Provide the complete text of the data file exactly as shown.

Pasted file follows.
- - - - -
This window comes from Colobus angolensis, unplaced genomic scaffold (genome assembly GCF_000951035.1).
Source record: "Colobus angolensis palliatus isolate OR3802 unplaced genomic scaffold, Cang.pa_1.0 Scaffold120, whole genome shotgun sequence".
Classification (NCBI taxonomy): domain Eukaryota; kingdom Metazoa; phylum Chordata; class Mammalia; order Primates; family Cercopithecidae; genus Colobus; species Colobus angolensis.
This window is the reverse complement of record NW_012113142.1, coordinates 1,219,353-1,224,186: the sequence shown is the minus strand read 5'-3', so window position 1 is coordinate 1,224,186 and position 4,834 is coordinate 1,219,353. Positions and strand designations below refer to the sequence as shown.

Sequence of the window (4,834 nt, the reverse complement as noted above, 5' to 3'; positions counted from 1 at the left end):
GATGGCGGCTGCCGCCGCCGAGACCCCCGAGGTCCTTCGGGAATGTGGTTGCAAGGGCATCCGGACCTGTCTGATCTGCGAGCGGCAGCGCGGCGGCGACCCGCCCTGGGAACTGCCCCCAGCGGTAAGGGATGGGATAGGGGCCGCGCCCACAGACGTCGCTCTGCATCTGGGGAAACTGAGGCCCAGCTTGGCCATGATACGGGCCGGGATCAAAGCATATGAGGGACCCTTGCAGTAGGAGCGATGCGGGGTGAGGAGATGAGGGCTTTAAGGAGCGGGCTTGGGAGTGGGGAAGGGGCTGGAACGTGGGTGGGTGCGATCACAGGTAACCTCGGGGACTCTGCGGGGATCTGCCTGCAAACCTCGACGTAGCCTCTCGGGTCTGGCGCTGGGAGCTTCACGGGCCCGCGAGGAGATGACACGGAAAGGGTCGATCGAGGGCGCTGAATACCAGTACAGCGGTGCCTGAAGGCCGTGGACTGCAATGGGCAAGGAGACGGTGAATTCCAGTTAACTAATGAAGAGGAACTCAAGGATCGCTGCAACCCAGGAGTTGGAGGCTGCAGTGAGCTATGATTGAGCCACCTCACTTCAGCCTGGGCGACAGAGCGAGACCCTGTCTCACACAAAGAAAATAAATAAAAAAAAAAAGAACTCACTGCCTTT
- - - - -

This window comes from Colobus angolensis, unplaced genomic scaffold (genome assembly GCF_000951035.1).
Source record: "Colobus angolensis palliatus isolate OR3802 unplaced genomic scaffold, Cang.pa_1.0 Scaffold120, whole genome shotgun sequence".
Classification (NCBI taxonomy): domain Eukaryota; kingdom Metazoa; phylum Chordata; class Mammalia; order Primates; family Cercopithecidae; genus Colobus; species Colobus angolensis.
This window is the reverse complement of record NW_012113142.1, coordinates 1,219,353-1,224,186: the sequence shown is the minus strand read 5'-3', so window position 1 is coordinate 1,224,186 and position 4,834 is coordinate 1,219,353. Positions and strand designations below refer to the sequence as shown.

Sequence of the window (4,834 nt, the reverse complement as noted above, 5' to 3'; positions counted from 1 at the left end):
GATGGCGGCTGCCGCCGCCGAGACCCCCGAGGTCCTTCGGGAATGTGGTTGCAAGGGCATCCGGACCTGTCTGATCTGCGAGCGGCAGCGCGGCGGCGACCCGCCCTGGGAACTGCCCCCAGCGGTAAGGGATGGGATAGGGGCCGCGCCCACAGACGTCGCTCTGCATCTGGGGAAACTGAGGCCCAGCTTGGCCATGATACGGGCCGGGATCAAAGCATATGAGGGACCCTTGCAGTAGGAGCGATGCGGGGTGAGGAGATGAGGGCTTTAAGGAGCGGGCTTGGGAGTGGGGAAGGGGCTGGAACGTGGGTGGGTGCGATCACAGGTAACCTCGGGGACTCTGCGGGGATCTGCCTGCAAACCTCGACGTAGCCTCTCGGGTCTGGCGCTGGGAGCTTCACGGGCCCGCGAGGAGATGACACGGAAAGGGTCGATCGAGGGCGCTGAATACCAGTACAGCGGTGCCTGAAGGCCGTGGACTGCAATGGGCAAGGAGACGGTGAATTCCAGTTAACTAATGAAGAGGAACTCAAGGATCGCTGCAACCCAGGAGTTGGAGGCTGCAGTGAGCTATGATTGAGCCACCTCACTTCAGCCTGGGCGACAGAGCGAGACCCTGTCTCACACAAAGAAAATAAATAAAAAAAAAAAGAACTCACTGCCTTT